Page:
Personal Statement: I have lived the majority of my life completely absorbed in the Classical Music World, Negro Spirituals and Drama, until I traveled to Northeast Africa and to West Africa.  Experiencing first hand, the beauty and magnificence of the African Continent, and its enterprising and awesome people, changed my whole perspective on life and made me begin to study my own Ancestral background and incorporate it into my professional life. I have endeavored to spread my personal mantra – Knowing Your History, Telling The Story, wherever I go.  I weave historical facts and other Family stories into my performances and whenever possible, I try to wear authentic dress to fit the story of the people.  One of my most cherished accomplishments was when I proposed having a Middle Passage Marker in Galveston, Texas.  It stands today to remind all who walk by, that there were captured Africans who trod upon the soil of this continent and persevered to make great accomplishments that helped to build a marvelous nation

I had the fortunate opportunity to meet Ann Chinn and Bill Hamilton who introduced me to an outstanding organization filled with brilliant people who spend their lives documenting the very thing that is so intriguing to me – MPCPMP.  I am at last involved in that most fascinating world of History and the study of our Ancestors. I hope that my own Ancestors will be proud of my strides to shed light and truth on an almost forgotten time in the history of the world.

Bonnie R. Politz is a Youth and Community Strategy Consultant working on a variety of domestic and global projects. She has an extensive career focused on ensuring the positive and healthy development of children and youth who grow up in poor and under-served communities in Washington, D.C. across the U.S. and around the globe.   Through her work in the public and non-profit sectors, as well as philanthropy, Ms. Politz provides leadership within and across sectors at the local, state, regional and national levels to promote the design and implementation of strategic approaches to child and youth success.

Personal Statement: I am a white, Jewish woman who had the privilege of growing up in Washington, D.C. and being a minority during my public school days and throughout my adult life.  I have been in work and daily life situations with majority African American friends and colleagues where I have listened and learned about histories and experiences that had never been shared or taught to me.

My professional life has been centered on improving the lives of children, youth and families through public policy reform and program design.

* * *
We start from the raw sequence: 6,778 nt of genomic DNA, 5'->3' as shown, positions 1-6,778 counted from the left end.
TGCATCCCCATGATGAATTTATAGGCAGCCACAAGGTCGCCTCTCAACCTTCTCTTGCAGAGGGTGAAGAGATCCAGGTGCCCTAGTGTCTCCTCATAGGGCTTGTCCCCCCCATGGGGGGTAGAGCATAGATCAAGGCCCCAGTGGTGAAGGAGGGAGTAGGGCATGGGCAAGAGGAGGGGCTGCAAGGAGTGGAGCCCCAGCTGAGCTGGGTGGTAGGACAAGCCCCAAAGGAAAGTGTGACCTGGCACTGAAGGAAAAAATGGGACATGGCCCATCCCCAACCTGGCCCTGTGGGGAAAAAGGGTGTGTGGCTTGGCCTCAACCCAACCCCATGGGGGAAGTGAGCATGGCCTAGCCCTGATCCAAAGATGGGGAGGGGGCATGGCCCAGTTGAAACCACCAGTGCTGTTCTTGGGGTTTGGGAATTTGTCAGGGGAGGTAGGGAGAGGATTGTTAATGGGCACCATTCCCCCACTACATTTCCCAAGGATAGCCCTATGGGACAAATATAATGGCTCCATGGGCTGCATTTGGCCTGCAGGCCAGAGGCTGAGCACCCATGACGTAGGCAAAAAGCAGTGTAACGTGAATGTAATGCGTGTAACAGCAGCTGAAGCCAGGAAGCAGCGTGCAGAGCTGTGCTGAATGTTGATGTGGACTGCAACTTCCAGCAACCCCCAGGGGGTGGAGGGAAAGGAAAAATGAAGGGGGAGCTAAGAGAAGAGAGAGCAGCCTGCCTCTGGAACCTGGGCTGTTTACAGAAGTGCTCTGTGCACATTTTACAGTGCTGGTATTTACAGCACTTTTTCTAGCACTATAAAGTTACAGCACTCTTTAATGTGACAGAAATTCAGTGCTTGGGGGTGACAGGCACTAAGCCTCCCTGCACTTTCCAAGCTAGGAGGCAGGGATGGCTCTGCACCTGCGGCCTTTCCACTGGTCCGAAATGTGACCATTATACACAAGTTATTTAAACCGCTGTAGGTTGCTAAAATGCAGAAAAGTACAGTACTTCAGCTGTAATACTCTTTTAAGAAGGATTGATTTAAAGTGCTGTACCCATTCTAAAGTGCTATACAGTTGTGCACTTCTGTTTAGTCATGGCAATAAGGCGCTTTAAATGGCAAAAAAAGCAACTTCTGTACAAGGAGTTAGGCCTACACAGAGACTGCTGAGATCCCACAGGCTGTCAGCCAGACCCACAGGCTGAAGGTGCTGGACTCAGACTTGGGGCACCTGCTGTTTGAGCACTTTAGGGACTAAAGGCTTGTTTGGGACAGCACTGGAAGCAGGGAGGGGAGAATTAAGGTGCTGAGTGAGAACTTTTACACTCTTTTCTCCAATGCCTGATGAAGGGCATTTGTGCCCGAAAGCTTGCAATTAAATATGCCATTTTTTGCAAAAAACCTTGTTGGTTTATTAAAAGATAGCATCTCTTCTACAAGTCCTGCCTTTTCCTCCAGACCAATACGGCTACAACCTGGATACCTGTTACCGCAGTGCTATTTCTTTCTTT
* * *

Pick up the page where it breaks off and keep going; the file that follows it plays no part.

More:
Being formally connected with The Middle Passages Ceremonies and Port Markers Project allows me to continue my listening and learning which, I believe, makes me a more informed citizen of this country and the world.   Hopefully, it also allows me the opportunity to help expand meaningful roles of young people in all aspects of MPCPMP and be involved as the organization considers strategic program and donor options. 


  • Charles E. Cobb, Jr., Chair, Author and Journalist
  • Amadou Mahtar Ba, Chief Executive, African Media Initiative; Chair, AllAfrica Media, Inc.
  • Teresa Doke, Proprietor, Global Resource Consultants
  • Faye V. Harrison, Professor of African American Studies, University of Illinois at Urbana-Champaign
  • Regina Hartfield, Founder, Souls at Sea
  • Edith “Cookie” Heard is a community and political leader as well as an activist based in Williamsburg, VA.
  • John W. Franklin, Former Director of Partnerships and International Programs, National Museum of African American History and Culture, Smithsonian Institution
  • Joseph W. Jenkins, Human Resource and Organizational Consultant
  • Vivian Johnson, Retired Professor of Education, Boston University
  • Emily MN Kugler, Assistant Professor of English, Howard University
  • Karen J. Malachi, Attorney, Golden & Malachi, LLC
  • Gladys Mitchell-Reed, Ethicist
  • Donald C. Moragne, Managing Principal, Success Zone, Inc.; Executive Director of Finance, Accession International
  • Jeanne Pirtle, Director of Educational Programs and Partnerships, Historic Sotterley
  • Benetta M. Standly, Principal, Standly Solutions Consulting
  • Corey D. B. Walker, Wake Forest, Professor in the Humanities & Founding Director of the Africana/African American Studies Progra
  • Joanne M. Braxton, (served 2011-2012), Professor Emeritus, William and Mary; leading scholar of African American literature and culture; David Larson Fellow in Spirituality and Health at the Library of Congress John W. Kluge Center; President of The Braxton Institute for Sustainability, Resiliency and Joy.
  • Rudy Lombard, PhD., deceased – Writer and Social Activist
  • Bandele McQueen, (served 2011-2013), Senior Advisor, McKenna Long and Aldridge
  • Niani Omotesa, deceased – Managing Partner, The Left Field Marketing


  • Charlayne Hunter-Gault, Chair, Civil Rights Pioneer and Journalist, who has chronicled freedom movements in the United States and Africa
  • Michael Blakey, NEH Professor of Anthropology; Professor of American Studies; Founding Director of the Institute for Historical Biology, College of William and Mary
  • David Eltis, Professor Emeritus, Emory University
  • Shirikiana Gerima, Filmographer
  • Bernice Johnson Reagon, Composer; Songtalker; Professor Emerita of History, American University; Curator Emeritus, Smithsonian Institution
  • Vincent Harding, deceased – Professor Emeritus of Religion and Social Transformation, Iliff School of Theology; Founder, Veterans of Hope Project; Distinguished Professor of African American Religion, Drew University
  • J. Fletcher Robinson. M.D., deceased – Pan African Advisor
  • Randall Robinson, deceased – Author; Distinguished Scholar in Residence at Pennsylvania State University Dickinson School of Law; Founder of TransAfrica Forum

Nick Huster, Web Master & Consultant, is an arts administrator and musician living in New Orleans, LA. With a Master’s Degree from University of New Orleans, Nick currently full-times as the National Programs Associate at the National Performance Network.


Gail Witcher, Bookkeeper